Letter to Editor: Time to get Serious about Healthcare

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We might recall President Trump admitting to his “great friend” from Australia, ”You have better health care than we do.” That moment of accountability was refreshing.
Perhaps he was reminded that Australia is ranked 4th for positive healthcare outcomes by the Commonwealth Fund, while the U.S. is in last place. We also have the highest drug prices and lowest life expectancies among the nations studied by the Kaiser Family Foundation, and the OECD is finding better healthcare outcomes in 29 other industrialized nations, although our costs are by far the highest.

A resident of Scotland visiting relatives in Easton suggested the “big lie” underpinning American health care is that “markets are always more effective than collective action.” She may have a point, considering our outcomes. Capitalism is essential to our economy, but oversight is frequently required in consideration of our general welfare.

Her friends back in the U.K. “thank their lucky stars for universal coverage.” Like the citizens of most other industrialized nations, they have proportionately more physicians and see them more frequently. We were heading to the U.K., too, until their system became overwhelmed, and we were required to do more than establish a local address.

Our own Dr. Andy Harris has been warning us, “Medicare is not single payer,” and suggesting that the marketplace must lead the way. Competition is helpful, but Medicare offers options for additional coverage, as do the single-payer systems of nations whose citizens are spending less, enjoying better outcomes, and living longer.

Once the Affordable Care Act was passed following a year of public hearings, review by 3 congressional committees, and the consideration of 130 amendments. President Obama continued to prioritize reducing costs. A measure he proposed shortly before leaving office would have reimbursed physicians a set amount for the Medicare prescriptions they write rather than basing their reimbursements upon a percentage of the cost of each, thereby encouraging prescribing more expensive medications and driving costs up.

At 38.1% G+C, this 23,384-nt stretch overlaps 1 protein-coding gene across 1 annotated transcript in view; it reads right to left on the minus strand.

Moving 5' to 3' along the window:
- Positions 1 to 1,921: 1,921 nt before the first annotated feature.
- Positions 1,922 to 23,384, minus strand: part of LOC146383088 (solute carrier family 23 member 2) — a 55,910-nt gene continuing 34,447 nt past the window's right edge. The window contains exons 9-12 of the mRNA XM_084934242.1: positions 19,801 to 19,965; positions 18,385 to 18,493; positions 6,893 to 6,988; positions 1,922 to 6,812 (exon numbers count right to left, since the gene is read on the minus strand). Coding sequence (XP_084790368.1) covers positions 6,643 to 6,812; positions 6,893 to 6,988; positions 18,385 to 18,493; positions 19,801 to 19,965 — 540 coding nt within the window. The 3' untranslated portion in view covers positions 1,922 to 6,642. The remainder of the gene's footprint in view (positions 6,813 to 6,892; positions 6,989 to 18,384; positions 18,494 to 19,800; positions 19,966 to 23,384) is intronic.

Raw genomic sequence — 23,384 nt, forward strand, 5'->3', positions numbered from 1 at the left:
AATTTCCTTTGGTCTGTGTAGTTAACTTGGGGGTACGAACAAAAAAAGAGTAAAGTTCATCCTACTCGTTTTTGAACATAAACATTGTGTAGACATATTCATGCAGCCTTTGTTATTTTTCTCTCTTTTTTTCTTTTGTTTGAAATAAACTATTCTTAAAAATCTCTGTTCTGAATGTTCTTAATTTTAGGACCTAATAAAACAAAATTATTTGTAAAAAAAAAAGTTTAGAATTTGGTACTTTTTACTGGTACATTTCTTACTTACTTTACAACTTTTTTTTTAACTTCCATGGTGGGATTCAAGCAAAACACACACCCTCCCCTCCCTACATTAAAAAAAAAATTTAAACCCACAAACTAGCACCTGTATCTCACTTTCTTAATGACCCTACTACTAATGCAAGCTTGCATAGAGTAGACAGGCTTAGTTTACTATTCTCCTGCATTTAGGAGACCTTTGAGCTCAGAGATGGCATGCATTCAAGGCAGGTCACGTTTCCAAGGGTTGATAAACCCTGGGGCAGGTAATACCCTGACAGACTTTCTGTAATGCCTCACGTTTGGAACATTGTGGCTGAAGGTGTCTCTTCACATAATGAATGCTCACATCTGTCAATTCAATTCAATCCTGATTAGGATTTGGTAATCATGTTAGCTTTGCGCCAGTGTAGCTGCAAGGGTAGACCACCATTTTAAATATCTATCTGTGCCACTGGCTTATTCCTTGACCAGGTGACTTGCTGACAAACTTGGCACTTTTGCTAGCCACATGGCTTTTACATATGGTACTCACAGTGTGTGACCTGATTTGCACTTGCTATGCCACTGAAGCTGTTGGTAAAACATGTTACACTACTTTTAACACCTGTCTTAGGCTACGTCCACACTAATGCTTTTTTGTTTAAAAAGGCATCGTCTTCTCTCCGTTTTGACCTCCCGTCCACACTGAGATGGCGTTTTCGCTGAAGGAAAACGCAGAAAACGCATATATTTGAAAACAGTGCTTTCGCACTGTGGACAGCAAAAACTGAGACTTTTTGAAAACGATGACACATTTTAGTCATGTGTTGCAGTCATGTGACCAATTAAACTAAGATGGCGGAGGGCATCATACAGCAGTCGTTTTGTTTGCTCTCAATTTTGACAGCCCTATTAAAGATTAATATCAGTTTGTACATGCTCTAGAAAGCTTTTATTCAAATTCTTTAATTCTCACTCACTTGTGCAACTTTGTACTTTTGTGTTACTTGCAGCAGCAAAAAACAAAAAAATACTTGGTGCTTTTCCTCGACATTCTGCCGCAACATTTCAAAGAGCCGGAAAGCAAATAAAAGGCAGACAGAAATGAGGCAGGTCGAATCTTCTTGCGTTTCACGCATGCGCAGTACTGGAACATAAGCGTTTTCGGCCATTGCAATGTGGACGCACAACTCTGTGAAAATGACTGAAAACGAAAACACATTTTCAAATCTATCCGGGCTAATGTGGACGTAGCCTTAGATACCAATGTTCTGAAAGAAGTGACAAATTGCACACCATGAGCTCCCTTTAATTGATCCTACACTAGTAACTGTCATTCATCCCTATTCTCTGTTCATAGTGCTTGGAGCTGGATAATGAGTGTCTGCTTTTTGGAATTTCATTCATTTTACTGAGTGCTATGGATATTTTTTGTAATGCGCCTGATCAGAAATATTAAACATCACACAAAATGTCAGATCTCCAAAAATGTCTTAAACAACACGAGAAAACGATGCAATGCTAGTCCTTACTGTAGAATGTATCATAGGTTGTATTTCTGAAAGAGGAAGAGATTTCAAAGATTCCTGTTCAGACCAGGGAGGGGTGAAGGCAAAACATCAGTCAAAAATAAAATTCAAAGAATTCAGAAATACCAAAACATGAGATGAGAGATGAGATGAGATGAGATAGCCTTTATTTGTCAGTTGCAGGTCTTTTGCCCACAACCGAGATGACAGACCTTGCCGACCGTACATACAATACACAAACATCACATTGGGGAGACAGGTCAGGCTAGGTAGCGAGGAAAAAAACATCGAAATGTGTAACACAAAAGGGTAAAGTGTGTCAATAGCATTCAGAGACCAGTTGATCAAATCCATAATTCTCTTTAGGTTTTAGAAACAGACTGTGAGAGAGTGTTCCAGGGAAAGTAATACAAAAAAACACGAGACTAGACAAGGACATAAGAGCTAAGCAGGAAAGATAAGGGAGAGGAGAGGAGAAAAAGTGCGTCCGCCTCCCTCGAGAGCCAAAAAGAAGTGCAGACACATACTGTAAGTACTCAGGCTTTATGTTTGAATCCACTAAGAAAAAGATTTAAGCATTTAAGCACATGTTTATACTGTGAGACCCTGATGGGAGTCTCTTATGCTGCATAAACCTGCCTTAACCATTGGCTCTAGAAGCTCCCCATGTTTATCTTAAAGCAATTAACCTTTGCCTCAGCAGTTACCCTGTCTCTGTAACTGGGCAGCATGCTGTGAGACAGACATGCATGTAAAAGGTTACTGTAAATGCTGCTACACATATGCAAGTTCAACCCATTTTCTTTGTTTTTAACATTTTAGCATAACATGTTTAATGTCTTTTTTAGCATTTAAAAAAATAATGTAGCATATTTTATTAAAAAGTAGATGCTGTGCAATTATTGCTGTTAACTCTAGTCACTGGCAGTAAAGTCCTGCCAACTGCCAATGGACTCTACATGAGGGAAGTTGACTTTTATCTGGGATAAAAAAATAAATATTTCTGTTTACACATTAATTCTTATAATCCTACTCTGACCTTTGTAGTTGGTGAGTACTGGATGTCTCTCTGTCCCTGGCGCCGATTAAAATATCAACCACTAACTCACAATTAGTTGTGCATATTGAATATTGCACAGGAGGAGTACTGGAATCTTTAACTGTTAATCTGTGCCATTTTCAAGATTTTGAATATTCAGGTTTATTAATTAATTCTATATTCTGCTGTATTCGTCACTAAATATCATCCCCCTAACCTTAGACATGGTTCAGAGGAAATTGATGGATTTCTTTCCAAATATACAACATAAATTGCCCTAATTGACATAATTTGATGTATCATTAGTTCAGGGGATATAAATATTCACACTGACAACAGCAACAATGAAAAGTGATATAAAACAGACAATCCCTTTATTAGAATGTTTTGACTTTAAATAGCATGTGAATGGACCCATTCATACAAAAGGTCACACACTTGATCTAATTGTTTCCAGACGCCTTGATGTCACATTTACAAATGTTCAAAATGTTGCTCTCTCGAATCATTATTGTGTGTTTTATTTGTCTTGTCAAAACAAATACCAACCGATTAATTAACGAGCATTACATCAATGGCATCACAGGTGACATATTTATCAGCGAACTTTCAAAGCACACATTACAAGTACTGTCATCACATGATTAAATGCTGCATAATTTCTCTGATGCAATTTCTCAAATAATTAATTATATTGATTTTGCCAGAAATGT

Having attempted to repeal the ACA 60 times over 7 years, Republicans rejected that, too. Now, with control of both the White House and Congress and 7 months of behind-closed-doors meetings, no viable replacement plan has been offered. The Republican health care bill has virtually no industry support and little public support. We have been promised a viable plan within 2 years.

In the meantime, progress is being made. Kaiser Health News and the National Alliance Healthcare Purchasers Coalition are reporting that covering preventive care is paying off. The impacts of chronic conditions such as diabetes and high blood pressure account for a majority of our health care spending, up to $2.3 trillion per year, yet preventive care for these conditions is rarely covered by insurance with high deductibles.

Coverage for the maintenance of type 1 diabetes is paying off in Minnesota. Over $1 million has been saved on emergency room utilization and hospitalization so far. HealthPartners is suggesting it’s time to change our conversation about healthcare spending.

Our president has made pretty much every statement imaginable concerning health care, from “Everybody’s going to be taken care of,” to “Let it fail,” and “We’re not going to own it.” At this point we might simply hope to hear someone ask, “What good capitalist could argue with better outcomes at less cost?”
Carol. Voyles
Sherwood

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